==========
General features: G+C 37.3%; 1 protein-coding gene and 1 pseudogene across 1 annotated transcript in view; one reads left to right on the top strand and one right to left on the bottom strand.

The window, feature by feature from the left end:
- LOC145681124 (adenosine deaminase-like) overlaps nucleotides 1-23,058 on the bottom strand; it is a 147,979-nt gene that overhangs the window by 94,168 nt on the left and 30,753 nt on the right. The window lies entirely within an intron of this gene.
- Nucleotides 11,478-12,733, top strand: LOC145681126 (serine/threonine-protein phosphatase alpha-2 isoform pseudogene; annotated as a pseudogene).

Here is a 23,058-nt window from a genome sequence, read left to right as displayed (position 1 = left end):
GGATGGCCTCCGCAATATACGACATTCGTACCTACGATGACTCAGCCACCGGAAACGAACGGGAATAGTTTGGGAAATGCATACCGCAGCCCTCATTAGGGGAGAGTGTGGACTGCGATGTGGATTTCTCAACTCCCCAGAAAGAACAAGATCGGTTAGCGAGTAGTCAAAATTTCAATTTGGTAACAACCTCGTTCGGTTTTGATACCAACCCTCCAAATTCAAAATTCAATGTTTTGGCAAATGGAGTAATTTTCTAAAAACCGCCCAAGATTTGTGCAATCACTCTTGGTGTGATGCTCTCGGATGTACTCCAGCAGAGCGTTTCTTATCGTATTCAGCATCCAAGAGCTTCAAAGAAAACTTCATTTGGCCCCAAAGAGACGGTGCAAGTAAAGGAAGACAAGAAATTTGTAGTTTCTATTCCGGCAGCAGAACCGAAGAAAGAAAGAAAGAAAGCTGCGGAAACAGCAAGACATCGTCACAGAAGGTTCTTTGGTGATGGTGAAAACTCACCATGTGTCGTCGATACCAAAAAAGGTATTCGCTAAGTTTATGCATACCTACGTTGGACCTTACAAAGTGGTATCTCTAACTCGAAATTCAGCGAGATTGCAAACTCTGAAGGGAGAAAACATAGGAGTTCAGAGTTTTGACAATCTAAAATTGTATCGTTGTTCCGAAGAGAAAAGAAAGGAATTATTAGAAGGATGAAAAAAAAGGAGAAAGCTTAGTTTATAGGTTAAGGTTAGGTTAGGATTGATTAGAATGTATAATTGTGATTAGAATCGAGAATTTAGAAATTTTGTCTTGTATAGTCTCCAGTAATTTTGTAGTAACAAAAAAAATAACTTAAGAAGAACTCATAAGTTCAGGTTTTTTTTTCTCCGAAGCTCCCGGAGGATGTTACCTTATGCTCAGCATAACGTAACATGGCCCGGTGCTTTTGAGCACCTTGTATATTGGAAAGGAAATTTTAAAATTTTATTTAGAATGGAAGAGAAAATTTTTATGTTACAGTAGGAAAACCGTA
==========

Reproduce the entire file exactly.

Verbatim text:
General features: G+C 37.3%; 1 protein-coding gene and 1 pseudogene across 1 annotated transcript in view; one reads left to right on the top strand and one right to left on the bottom strand.

The window, feature by feature from the left end:
- LOC145681124 (adenosine deaminase-like) overlaps nucleotides 1-23,058 on the bottom strand; it is a 147,979-nt gene that overhangs the window by 94,168 nt on the left and 30,753 nt on the right. The window lies entirely within an intron of this gene.
- Nucleotides 11,478-12,733, top strand: LOC145681126 (serine/threonine-protein phosphatase alpha-2 isoform pseudogene; annotated as a pseudogene).

Here is a 23,058-nt window from a genome sequence, read left to right as displayed (position 1 = left end):
GGATGGCCTCCGCAATATACGACATTCGTACCTACGATGACTCAGCCACCGGAAACGAACGGGAATAGTTTGGGAAATGCATACCGCAGCCCTCATTAGGGGAGAGTGTGGACTGCGATGTGGATTTCTCAACTCCCCAGAAAGAACAAGATCGGTTAGCGAGTAGTCAAAATTTCAATTTGGTAACAACCTCGTTCGGTTTTGATACCAACCCTCCAAATTCAAAATTCAATGTTTTGGCAAATGGAGTAATTTTCTAAAAACCGCCCAAGATTTGTGCAATCACTCTTGGTGTGATGCTCTCGGATGTACTCCAGCAGAGCGTTTCTTATCGTATTCAGCATCCAAGAGCTTCAAAGAAAACTTCATTTGGCCCCAAAGAGACGGTGCAAGTAAAGGAAGACAAGAAATTTGTAGTTTCTATTCCGGCAGCAGAACCGAAGAAAGAAAGAAAGAAAGCTGCGGAAACAGCAAGACATCGTCACAGAAGGTTCTTTGGTGATGGTGAAAACTCACCATGTGTCGTCGATACCAAAAAAGGTATTCGCTAAGTTTATGCATACCTACGTTGGACCTTACAAAGTGGTATCTCTAACTCGAAATTCAGCGAGATTGCAAACTCTGAAGGGAGAAAACATAGGAGTTCAGAGTTTTGACAATCTAAAATTGTATCGTTGTTCCGAAGAGAAAAGAAAGGAATTATTAGAAGGATGAAAAAAAAGGAGAAAGCTTAGTTTATAGGTTAAGGTTAGGTTAGGATTGATTAGAATGTATAATTGTGATTAGAATCGAGAATTTAGAAATTTTGTCTTGTATAGTCTCCAGTAATTTTGTAGTAACAAAAAAAATAACTTAAGAAGAACTCATAAGTTCAGGTTTTTTTTTCTCCGAAGCTCCCGGAGGATGTTACCTTATGCTCAGCATAACGTAACATGGCCCGGTGCTTTTGAGCACCTTGTATATTGGAAAGGAAATTTTAAAATTTTATTTAGAATGGAAGAGAAAATTTTTATGTTACAGTAGGAAAACCGTA